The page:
Cento wins silver at Worlds


10 AUG 2013 - 18 AUG 2013






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Although he was the defending champion, Asbel Kiprop was out for redemption in the men’s 1500m final after the Kenyan finished last in the 2012 Olympic final when carrying an injury. This time there was no dispute about who is the world’s best middle-distance runner.

Kiprop, competing in his fourth World Championships 1500m final despite being just 24 years of age, kept himself out of trouble and took an early lead, albeit at a comfortable pace. After passing through the first lap in 59.68, team-mate Nixon Chepseba shot into the lead.

At half way, Chepseba had built up a six-metre lead on the rest of the field, but his opponents were not worried. He passed through 800m in 1:59.24, but his lead had dwindled to less than a stride length as the bell sounded for the last lap.

With less than 400m remaining, Kiprop was right behind Chepseba with Ethiopia’s Mekonnen Gebremedhin and USA’s Matthew Centrowitz seemingly ready to pounce.

The third Kenyan in the field, defending silver medallist Silas Kiplagat, began to kick with 150m to go and looked set to get among the medals. As the field entered the home straight, Chepseba began to fade as Kiprop edged ahead.

In a frantic final 50 metres, Kiprop kept his cool out in front and won in 3:36.28, but behind him Kiplagat had left himself with too much to do. Meanwhile, Centrowitz passed the fading Chepseba to finish in second place with 3:36.78, improving on the bronze medal he won in Daegu two years ago.

But perhaps the biggest surprise was the well-timed dip of South Africa’s Johan Cronje to secure the bronze in 3:36.83. His nation had never before had a top-eight finisher in this event at the World Championships, let alone a medallist.

Chepseba finished an agonising four hundredths of a second away from a medal in fourth, while Germany’s Homiyu Tesfaye was another surprise top-five finisher, clocking 3:37.03 to finish one place and 0.08 ahead of Kiplagat.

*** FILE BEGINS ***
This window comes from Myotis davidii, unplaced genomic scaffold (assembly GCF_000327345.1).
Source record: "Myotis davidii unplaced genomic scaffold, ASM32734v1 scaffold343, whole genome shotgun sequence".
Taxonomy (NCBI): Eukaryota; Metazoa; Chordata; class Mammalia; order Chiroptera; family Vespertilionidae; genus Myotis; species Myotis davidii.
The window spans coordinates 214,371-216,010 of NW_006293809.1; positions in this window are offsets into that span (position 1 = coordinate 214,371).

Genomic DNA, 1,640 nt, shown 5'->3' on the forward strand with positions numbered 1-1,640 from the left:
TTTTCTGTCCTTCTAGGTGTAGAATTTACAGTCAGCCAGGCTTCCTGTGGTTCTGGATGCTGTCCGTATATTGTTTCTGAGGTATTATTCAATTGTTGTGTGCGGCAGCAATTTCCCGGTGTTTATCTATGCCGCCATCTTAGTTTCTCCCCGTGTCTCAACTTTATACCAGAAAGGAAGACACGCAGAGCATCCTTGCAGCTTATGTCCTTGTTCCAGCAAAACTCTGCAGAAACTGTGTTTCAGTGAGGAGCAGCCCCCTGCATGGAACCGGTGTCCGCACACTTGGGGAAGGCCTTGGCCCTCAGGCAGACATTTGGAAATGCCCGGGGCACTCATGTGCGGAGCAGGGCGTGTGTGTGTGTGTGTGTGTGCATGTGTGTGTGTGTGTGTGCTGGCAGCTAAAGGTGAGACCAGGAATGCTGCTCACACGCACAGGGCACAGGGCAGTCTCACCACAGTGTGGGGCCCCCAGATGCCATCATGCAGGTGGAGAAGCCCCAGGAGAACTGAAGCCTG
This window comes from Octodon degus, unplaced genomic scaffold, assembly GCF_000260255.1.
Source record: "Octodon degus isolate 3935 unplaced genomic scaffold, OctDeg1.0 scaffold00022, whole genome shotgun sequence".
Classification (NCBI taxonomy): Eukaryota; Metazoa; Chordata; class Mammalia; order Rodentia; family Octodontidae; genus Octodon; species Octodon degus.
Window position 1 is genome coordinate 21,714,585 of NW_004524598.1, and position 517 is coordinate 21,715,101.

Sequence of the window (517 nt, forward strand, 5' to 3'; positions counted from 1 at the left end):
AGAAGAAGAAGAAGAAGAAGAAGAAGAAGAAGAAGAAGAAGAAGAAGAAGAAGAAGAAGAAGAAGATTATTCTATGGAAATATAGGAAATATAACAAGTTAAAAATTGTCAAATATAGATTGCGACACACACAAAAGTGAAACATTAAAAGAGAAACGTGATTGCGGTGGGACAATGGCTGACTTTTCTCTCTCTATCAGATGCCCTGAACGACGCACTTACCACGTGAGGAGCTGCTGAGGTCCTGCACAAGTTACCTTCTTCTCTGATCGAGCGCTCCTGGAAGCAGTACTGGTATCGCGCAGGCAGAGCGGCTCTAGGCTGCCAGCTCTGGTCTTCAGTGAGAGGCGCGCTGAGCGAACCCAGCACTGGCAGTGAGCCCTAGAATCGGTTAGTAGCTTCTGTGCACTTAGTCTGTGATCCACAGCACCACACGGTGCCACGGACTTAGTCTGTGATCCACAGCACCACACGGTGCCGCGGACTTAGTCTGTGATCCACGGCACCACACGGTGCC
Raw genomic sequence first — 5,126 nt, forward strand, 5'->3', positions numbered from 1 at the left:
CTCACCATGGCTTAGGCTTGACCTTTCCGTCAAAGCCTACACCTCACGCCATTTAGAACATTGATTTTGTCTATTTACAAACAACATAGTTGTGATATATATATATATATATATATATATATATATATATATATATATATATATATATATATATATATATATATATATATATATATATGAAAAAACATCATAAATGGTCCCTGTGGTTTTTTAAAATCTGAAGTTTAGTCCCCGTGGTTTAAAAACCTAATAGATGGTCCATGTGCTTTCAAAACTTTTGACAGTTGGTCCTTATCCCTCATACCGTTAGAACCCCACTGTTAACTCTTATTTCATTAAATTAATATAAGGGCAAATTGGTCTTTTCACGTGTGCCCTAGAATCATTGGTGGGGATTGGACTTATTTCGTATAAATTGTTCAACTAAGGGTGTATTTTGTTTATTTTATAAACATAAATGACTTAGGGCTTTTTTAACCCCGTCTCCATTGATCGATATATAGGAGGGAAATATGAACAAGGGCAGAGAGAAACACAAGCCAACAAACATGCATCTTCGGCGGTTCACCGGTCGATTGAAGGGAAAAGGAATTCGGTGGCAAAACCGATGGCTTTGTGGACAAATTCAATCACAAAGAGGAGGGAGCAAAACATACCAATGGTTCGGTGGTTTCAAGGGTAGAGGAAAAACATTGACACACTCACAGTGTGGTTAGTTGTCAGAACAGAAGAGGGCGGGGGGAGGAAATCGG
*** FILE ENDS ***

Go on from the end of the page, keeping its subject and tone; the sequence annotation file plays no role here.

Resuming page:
Gebremedhin finished within one second of the winner with 3:37.21, but in a close finish it was only good enough for seventh place, one ahead of European champion Henrik Ingebrigtsen of Norway.

Kiprop is now just the third multiple champion in this event at the World Championships, following Nourredine Morceli and Hicham El Guerrouj, who won three golds each.

Any hopes of a Kenyan medal sweep, however, will have to wait until Beijing in two years’ time.

Jon Mulkeen for the IAAF



















03 SEP 2011



Men’s 1500m Final: Kiprop Is Golden, Centro Shines Silver, and Cronje Gets Surprise Bronze as Kenyan Plan Not Executed

by: LetsRun.com

August 18, 2018

There is no doubt about it, Asbel Kiprop of Kenya is the best miler on the planet. In case you didn’t know, Matt Centrowitz is a pretty damn good Championship racer too. Kiprop powered to gold the final 100m, and Centrowitz was the best of everyone else to pick up silver, as South Africa’s Johan Cronje snuck up on the inside for bronze. (Race video here)

The question mark heading into this one was whether the three Kenyan runners in the field, Kiprop, 2011 World Championship silver medallist Silas Kiplagat, and Nixon Chepseba, who had lifetime bests nearly two seconds faster than the rest of the field, would work together to ensure a faster pace and a possible medal sleep.

Kenyan Teammwork?